I'm reading the book Community Paralegals and the Pursuit of Justice https://www.cambridge.org/us/academic/subjects/law/human-rights/community-paralegals-and-pursuit-justice (pricey hardcover, free PDF download), and right off the bat was struck by the similarities with how community science relates to the pursuit of justice as an "intermediary institution:"
Advancing justice requires at least three elements. First, people need to conceive of themselves as bearers of rights, as agents capable of action. In other words, they must undergo that transformation of outlook in which, as Hannah Pitkin puts it, “I want” becomes “I am entitled to.” Second, state institutions – administrative agencies, legislatures, the courts – need to be fair, effective, and responsive to their citizens. Much of political science is about how to make governments more so. Third, in our view, there is a need for intermediary institutions that assist citizens in exercising their rights. In other words, there needs to be, as Gauri and Brinks describe it, a “legal support structure appropriate to the claims being brought, in light of the institutional requirements” in any given context. There are many kinds of intermediary institutions. Political parties and unions, for example, serve as intermediaries for electoral politics and workplaces respectively. Public interest lawyers help people access formal courts. Ombudsman offices serve as intermediaries for citizens seeking to resolve grievances against the state. In this book, we aim to characterize and assess a lesser-known intermediate institution – the community paralegal. According to the 2012 Kampala Declaration on Community Paralegals, community paralegals “use knowledge of law and government and tools like mediation, organizing, education, and advocacy to [help people] seek concrete solutions to instances of injustice.”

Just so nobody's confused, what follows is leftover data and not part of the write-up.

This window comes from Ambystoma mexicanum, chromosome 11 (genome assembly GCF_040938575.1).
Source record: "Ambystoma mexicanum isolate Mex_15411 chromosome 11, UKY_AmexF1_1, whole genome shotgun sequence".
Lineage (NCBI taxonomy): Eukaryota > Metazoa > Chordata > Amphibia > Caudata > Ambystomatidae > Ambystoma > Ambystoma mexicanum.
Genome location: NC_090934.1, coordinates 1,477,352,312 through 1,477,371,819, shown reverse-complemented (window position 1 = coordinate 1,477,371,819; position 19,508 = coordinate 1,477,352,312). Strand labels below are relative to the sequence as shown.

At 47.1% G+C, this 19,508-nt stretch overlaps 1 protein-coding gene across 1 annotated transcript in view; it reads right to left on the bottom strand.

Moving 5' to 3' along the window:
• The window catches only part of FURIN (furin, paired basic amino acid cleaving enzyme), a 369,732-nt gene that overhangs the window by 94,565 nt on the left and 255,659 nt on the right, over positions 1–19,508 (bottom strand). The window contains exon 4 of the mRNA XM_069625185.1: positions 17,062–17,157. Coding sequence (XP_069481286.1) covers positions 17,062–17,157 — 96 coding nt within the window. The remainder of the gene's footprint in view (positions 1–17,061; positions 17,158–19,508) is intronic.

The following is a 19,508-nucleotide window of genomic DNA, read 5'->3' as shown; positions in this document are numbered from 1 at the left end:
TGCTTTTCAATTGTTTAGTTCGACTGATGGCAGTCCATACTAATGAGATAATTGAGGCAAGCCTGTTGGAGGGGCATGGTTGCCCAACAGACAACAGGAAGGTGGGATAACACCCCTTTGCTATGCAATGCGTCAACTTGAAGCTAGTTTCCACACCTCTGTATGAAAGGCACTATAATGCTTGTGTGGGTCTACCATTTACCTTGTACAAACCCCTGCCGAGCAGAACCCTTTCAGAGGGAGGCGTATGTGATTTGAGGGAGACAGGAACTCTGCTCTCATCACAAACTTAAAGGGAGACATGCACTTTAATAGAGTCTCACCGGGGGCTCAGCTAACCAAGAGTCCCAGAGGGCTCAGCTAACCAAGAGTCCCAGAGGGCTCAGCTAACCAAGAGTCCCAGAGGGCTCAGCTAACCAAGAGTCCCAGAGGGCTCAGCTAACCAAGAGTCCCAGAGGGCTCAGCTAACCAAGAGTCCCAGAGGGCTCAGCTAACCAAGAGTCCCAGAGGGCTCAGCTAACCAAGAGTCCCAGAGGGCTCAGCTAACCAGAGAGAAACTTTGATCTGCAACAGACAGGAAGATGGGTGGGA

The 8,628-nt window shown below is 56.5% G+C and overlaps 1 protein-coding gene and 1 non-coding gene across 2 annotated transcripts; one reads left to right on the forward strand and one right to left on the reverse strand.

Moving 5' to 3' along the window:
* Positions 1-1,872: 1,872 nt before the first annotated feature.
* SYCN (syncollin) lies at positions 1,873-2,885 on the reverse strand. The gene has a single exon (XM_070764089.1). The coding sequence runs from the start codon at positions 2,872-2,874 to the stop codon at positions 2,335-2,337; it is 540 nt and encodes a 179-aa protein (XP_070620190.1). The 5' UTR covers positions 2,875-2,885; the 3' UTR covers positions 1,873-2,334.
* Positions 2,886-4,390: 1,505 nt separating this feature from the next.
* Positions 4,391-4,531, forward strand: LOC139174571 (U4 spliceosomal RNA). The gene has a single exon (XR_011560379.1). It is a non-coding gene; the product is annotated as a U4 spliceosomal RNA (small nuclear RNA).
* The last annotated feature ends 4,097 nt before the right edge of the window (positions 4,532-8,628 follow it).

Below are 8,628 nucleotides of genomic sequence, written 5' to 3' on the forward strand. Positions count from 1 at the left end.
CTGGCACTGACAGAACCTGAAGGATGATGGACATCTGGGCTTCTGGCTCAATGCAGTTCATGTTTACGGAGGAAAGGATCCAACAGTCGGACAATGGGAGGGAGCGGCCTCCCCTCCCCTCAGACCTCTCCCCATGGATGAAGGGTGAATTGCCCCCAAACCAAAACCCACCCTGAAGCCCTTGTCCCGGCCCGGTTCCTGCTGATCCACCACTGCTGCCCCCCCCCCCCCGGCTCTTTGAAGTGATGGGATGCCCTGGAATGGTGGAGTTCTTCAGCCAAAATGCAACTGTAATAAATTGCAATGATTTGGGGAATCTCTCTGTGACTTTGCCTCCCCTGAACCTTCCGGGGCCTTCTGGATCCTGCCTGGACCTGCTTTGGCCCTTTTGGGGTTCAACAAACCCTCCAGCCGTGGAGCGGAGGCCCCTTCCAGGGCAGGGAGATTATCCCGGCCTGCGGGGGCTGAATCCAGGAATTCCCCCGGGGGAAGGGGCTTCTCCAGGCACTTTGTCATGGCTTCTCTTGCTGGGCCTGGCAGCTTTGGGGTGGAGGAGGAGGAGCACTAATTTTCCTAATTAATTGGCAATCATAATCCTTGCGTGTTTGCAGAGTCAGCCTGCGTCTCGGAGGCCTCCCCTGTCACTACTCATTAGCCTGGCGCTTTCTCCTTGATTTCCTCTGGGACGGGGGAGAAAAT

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This concept has been practiced internationally by http://namati.org/, whose tagline is "innovations in legal empowerment."